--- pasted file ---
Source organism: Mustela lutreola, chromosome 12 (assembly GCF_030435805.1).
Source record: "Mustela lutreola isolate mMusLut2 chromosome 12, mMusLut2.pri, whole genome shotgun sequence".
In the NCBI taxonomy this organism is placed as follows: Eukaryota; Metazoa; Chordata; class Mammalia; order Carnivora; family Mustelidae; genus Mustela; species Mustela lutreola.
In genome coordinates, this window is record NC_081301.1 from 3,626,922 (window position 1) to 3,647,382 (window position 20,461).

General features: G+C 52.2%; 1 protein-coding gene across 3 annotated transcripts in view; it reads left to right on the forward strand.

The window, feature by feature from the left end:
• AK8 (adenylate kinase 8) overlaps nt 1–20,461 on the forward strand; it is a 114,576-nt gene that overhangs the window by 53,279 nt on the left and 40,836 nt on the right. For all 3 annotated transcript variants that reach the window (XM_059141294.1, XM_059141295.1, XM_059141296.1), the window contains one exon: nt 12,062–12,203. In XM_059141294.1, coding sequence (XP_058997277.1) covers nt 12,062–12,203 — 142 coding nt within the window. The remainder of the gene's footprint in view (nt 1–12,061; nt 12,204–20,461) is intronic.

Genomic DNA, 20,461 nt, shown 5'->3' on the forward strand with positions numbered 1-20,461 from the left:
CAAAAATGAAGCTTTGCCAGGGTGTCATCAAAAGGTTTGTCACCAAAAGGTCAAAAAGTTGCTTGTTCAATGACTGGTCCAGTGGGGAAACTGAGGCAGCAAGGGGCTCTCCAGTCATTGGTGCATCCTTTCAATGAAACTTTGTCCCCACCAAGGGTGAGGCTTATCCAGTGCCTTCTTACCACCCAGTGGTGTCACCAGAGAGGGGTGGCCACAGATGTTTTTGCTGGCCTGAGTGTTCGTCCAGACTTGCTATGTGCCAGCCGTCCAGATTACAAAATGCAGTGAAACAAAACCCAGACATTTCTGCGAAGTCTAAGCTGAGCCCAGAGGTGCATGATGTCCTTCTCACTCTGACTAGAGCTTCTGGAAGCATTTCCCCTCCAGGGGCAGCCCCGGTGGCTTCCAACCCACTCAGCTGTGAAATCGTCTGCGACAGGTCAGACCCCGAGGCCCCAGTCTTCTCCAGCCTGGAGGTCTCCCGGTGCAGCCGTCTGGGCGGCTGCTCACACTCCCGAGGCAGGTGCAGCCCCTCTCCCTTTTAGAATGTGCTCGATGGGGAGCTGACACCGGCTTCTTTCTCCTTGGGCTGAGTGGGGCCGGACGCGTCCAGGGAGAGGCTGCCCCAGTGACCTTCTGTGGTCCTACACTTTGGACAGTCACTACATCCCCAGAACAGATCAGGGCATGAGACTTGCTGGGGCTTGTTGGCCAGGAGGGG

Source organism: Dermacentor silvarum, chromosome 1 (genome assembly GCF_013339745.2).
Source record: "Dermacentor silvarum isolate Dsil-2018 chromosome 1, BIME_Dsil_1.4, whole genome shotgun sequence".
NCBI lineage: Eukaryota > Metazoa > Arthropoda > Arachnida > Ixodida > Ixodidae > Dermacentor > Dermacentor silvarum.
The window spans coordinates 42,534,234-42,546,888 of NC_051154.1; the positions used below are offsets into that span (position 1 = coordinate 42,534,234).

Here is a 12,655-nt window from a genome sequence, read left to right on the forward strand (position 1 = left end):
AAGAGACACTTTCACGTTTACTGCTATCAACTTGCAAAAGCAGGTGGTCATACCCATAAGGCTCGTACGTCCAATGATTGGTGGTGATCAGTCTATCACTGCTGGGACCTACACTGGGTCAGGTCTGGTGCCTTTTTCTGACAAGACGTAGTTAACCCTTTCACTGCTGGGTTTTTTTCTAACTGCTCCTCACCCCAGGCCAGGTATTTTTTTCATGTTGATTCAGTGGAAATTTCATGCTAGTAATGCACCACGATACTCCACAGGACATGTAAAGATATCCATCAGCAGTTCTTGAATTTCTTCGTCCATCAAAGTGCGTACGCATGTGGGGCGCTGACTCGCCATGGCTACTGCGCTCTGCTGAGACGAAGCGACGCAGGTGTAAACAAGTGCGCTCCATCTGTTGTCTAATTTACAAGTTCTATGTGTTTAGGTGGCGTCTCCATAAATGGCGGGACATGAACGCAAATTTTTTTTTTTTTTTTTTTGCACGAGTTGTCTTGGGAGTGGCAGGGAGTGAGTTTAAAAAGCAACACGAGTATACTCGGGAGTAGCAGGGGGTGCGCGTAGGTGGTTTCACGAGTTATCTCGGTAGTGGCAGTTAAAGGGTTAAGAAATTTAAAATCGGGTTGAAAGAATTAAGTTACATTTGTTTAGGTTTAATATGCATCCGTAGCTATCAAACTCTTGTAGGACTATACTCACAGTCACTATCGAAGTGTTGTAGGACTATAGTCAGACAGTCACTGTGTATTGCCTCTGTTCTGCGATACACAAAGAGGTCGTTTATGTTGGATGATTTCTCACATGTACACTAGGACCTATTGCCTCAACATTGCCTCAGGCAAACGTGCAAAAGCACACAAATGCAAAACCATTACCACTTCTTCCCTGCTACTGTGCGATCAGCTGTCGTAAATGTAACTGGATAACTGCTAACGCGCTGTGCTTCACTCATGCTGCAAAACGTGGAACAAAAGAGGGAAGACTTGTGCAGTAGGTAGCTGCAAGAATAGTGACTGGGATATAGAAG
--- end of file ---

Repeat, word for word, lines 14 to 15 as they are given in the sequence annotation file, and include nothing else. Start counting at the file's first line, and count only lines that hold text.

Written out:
Here is a 12,655-nt window from a genome sequence, read left to right on the forward strand (position 1 = left end):
AAGAGACACTTTCACGTTTACTGCTATCAACTTGCAAAAGCAGGTGGTCATACCCATAAGGCTCGTACGTCCAATGATTGGTGGTGATCAGTCTATCACTGCTGGGACCTACACTGGGTCAGGTCTGGTGCCTTTTTCTGACAAGACGTAGTTAACCCTTTCACTGCTGGGTTTTTTTCTAACTGCTCCTCACCCCAGGCCAGGTATTTTTTTCATGTTGATTCAGTGGAAATTTCATGCTAGTAATGCACCACGATACTCCACAGGACATGTAAAGATATCCATCAGCAGTTCTTGAATTTCTTCGTCCATCAAAGTGCGTACGCATGTGGGGCGCTGACTCGCCATGGCTACTGCGCTCTGCTGAGACGAAGCGACGCAGGTGTAAACAAGTGCGCTCCATCTGTTGTCTAATTTACAAGTTCTATGTGTTTAGGTGGCGTCTCCATAAATGGCGGGACATGAACGCAAATTTTTTTTTTTTTTTTTTTGCACGAGTTGTCTTGGGAGTGGCAGGGAGTGAGTTTAAAAAGCAACACGAGTATACTCGGGAGTAGCAGGGGGTGCGCGTAGGTGGTTTCACGAGTTATCTCGGTAGTGGCAGTTAAAGGGTTAAGAAATTTAAAATCGGGTTGAAAGAATTAAGTTACATTTGTTTAGGTTTAATATGCATCCGTAGCTATCAAACTCTTGTAGGACTATACTCACAGTCACTATCGAAGTGTTGTAGGACTATAGTCAGACAGTCACTGTGTATTGCCTCTGTTCTGCGATACACAAAGAGGTCGTTTATGTTGGATGATTTCTCACATGTACACTAGGACCTATTGCCTCAACATTGCCTCAGGCAAACGTGCAAAAGCACACAAATGCAAAACCATTACCACTTCTTCCCTGCTACTGTGCGATCAGCTGTCGTAAATGTAACTGGATAACTGCTAACGCGCTGTGCTTCACTCATGCTGCAAAACGTGGAACAAAAGAGGGAAGACTTGTGCAGTAGGTAGCTGCAAGAATAGTGACTGGGATATAGAAG